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Notes on volunteer food delivery

By Terri Mork Speirs


Tanner Haskin, IMPACT Health Coordinator, manages IMPACT’s food and personal hygiene products inventory and distribution at three IMPACT pantry sites, Boone, Ankeny, and Des Moines. He’s pictured here with the magical birthday cake that was donated the very same day a birthday cake was requested by a home-bound IMPACT customer, as mentioned in the blog post. Photo: Terri Mork Speirs

Imagine a freshly frosted layer cake donated from a bakery.

Now, imagine a home-bound man with a birthday.

What could possibly go right?

One of my mentors would say, “Give until it feels good.” A more positive take on the old saying, give until it hurts. Delivering food makes me feel good – and it’s ridiculously simple. All it takes is a vehicle, a tank of gas, a GPS system, and two to three hours. 

IMPACT volunteers currently make 1,000 food deliveries annually, and we are working to increase that number to help meet the need. I serve as one of the backup drivers when there’s a snafu in the schedule. I don’t deliver often but when I do it’s memorable. 

Come with me for one delivery shift. This one involves a birthday cake.

The first stop is at the IMPACT Ankeny location to load the food and receive the route information. After backing up my Mazda to the loading dock, I open the hatch and ring the bell. The garage door rolls up, and therein lies about 15 brown bags of groceries and five silver insulated bags with refrigerated items. A three-day supply of food for five families. Canned vegetables, beans, cereal, peanut butter, bread, eggs, and frozen meat. Staff and volunteers have everything pre-packed and color-coded, so the correct bags go to each family. 

On this day, there’s also something special.

“One customer mentioned it’s his birthday and we happen to have a cake, so I added it to the order,” said Tanner Haskin, IMPACT’s Health Coordinator. Tanner coordinates the food and personal hygiene pantries for three IMPACT locations. Tanner helps load my SUV. The cake is placed safely in the front seat.

Off I go.

Some IMPACT delivery volunteers do their shifts in pairs with one navigator and one driver. I like to drive alone because for me it’s a time of meditation. A few hours when I am solely focused on one thing and my daily worries disappear. Today, I’m thinking about the birthday cake. I decide to sing to the recipient if possible.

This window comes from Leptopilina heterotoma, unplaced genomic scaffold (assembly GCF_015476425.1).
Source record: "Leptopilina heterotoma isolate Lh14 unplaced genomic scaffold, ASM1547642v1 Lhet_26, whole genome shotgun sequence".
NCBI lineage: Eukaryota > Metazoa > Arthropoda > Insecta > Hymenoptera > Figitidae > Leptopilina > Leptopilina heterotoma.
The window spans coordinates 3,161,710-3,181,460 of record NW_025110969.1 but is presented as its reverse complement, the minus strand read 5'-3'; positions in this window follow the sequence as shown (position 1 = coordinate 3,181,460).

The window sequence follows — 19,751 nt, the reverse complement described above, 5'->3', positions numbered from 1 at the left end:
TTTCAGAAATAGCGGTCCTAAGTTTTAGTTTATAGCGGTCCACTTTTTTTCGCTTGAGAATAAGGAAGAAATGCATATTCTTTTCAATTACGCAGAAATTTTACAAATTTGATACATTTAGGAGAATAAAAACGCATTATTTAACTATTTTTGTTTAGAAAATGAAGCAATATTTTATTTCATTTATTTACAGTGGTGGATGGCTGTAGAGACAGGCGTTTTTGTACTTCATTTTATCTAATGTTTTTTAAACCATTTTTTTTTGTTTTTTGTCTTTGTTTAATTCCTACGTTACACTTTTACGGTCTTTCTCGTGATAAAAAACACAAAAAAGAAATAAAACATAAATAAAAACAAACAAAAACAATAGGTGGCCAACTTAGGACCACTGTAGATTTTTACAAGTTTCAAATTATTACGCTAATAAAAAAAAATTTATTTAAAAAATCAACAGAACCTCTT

Delivery #1 – Household of three. Four bags with green tape. Destination townhouse. A young girl in flip-flops bounds out her front door. She tells me about her summer plans as we carry the food to their stoop.

Delivery #2 – Household of one. Two bags with purple tape. Destination senior living center. A man in a motorized wheelchair wearing a hat with military insignia awaits outside as knows his food is coming. 

Delivery #3 - Household of four - Five bags with orange tape. Destination two story house. I leave the order at the front door next to tricycles and toys. I do not see anyone and send the automated text.

Delivery #4, the birthday delivery – Household of one. Destination apartment complex. Two bags with yellow tape plus a surprise cake. I feel like I am five years old again. The customer, a 30-something man, meets me at the front door of his apartment complex. Excellent! My birthday song is on! I hand him the cake with far too much exuberance, a silly grin, and a song. He is mostly unimpressed but he did text me a thank you for the food. 

Delivery #5 - Household of two. Three bags with green tape. Destination motel. A woman in a wheelchair is waiting at the front lobby and guides me to the parking space adjacent to the room.

Forty-five miles later and my shift is complete. The satisfaction is simple but wonderful. 

For IMPACT, food delivery is complex. It takes planning, marketing, customer service, filling orders, grocery bags, color coding of grocery bags, map-making, volunteers, volunteer coordination, funds, and, well, food. Lots and lots of food. And here’s where I give it up to the IMPACT volunteers, supporters, and staff who make food delivery possible. Thank you. I hope you all know you are a lifeline.

I did not solve food insecurity during my one delivery shift. However I did bring groceries to five households who had asked for help, and a cake to one man who said it’s his birthday.

It feels good.


photo top: Jonah Werth recently joined IMPACT’s volunteer food delivery team and filled one of the first shifts for 2023. Note the blue color coding on the grocery bag in the trunk, as mentioned in the post. Color-coded bags help volunteers to ensure families get the correct food order. Photo: Kim Coulter

photo bottom: Tanner Haskin (left) with two of IMPACT’s newest delivery volunteers, Dennis & Janyne Lowenberg. Photo: Kim Coulter


Seven ways you can help.


About IMPACT’s food program.

  • IMPACT’s food program is largely community-funded and volunteer-operated.

  • IMPACT served more than 10,000 individuals with food assistance in 2023. 

  • IMPACT has a five county service area: Boone, Jasper, Marion, Polk, and Warren. Of the five counties, two rely on IMPACT for food assistance. 

  • To respond to this need, IMPACT operates three pantries – in Boone, Ankeny, and Des Moines. 

  • IMPACT’s Ankeny and Drake pantries are affiliates with the DMARC Food Pantry Network. 

  • Most families visit one of the pantries in person to select their food, or to pick up their food ordered through IMPACT’s online system. 

  • Food delivery is currently available in Polk County, however the need is greater. 


Terri Mork Speirs is IMPACT’s Chief Development Officer. She can be reached by phone at 515-348-4247 or by email at


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